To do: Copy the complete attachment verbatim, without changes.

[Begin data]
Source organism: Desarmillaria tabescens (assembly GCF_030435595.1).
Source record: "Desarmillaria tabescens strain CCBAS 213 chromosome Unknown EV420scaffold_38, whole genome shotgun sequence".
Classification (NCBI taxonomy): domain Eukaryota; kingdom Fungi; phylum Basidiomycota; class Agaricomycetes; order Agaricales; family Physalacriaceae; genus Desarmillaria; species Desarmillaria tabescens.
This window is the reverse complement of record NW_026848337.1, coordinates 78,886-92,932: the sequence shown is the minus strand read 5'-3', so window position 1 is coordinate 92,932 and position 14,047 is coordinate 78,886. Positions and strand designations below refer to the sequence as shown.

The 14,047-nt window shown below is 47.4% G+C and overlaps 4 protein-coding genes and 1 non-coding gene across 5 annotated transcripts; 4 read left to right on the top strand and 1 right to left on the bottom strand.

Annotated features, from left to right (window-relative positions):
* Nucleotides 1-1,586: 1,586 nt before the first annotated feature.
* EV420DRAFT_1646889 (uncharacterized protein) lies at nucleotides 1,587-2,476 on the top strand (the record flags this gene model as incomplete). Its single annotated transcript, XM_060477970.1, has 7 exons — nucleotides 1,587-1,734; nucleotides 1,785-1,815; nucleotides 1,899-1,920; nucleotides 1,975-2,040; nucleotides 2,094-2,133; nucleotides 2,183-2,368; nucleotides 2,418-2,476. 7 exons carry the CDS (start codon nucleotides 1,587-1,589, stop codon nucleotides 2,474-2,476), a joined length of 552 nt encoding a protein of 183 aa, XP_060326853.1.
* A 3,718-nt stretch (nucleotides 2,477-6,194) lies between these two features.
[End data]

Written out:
Source organism: Desarmillaria tabescens (assembly GCF_030435595.1).
Source record: "Desarmillaria tabescens strain CCBAS 213 chromosome Unknown EV420scaffold_38, whole genome shotgun sequence".
Classification (NCBI taxonomy): domain Eukaryota; kingdom Fungi; phylum Basidiomycota; class Agaricomycetes; order Agaricales; family Physalacriaceae; genus Desarmillaria; species Desarmillaria tabescens.
This window is the reverse complement of record NW_026848337.1, coordinates 78,886-92,932: the sequence shown is the minus strand read 5'-3', so window position 1 is coordinate 92,932 and position 14,047 is coordinate 78,886. Positions and strand designations below refer to the sequence as shown.

The 14,047-nt window shown below is 47.4% G+C and overlaps 4 protein-coding genes and 1 non-coding gene across 5 annotated transcripts; 4 read left to right on the top strand and 1 right to left on the bottom strand.

Annotated features, from left to right (window-relative positions):
* Nucleotides 1-1,586: 1,586 nt before the first annotated feature.
* EV420DRAFT_1646889 (uncharacterized protein) lies at nucleotides 1,587-2,476 on the top strand (the record flags this gene model as incomplete). Its single annotated transcript, XM_060477970.1, has 7 exons — nucleotides 1,587-1,734; nucleotides 1,785-1,815; nucleotides 1,899-1,920; nucleotides 1,975-2,040; nucleotides 2,094-2,133; nucleotides 2,183-2,368; nucleotides 2,418-2,476. 7 exons carry the CDS (start codon nucleotides 1,587-1,589, stop codon nucleotides 2,474-2,476), a joined length of 552 nt encoding a protein of 183 aa, XP_060326853.1.
* A 3,718-nt stretch (nucleotides 2,477-6,194) lies between these two features.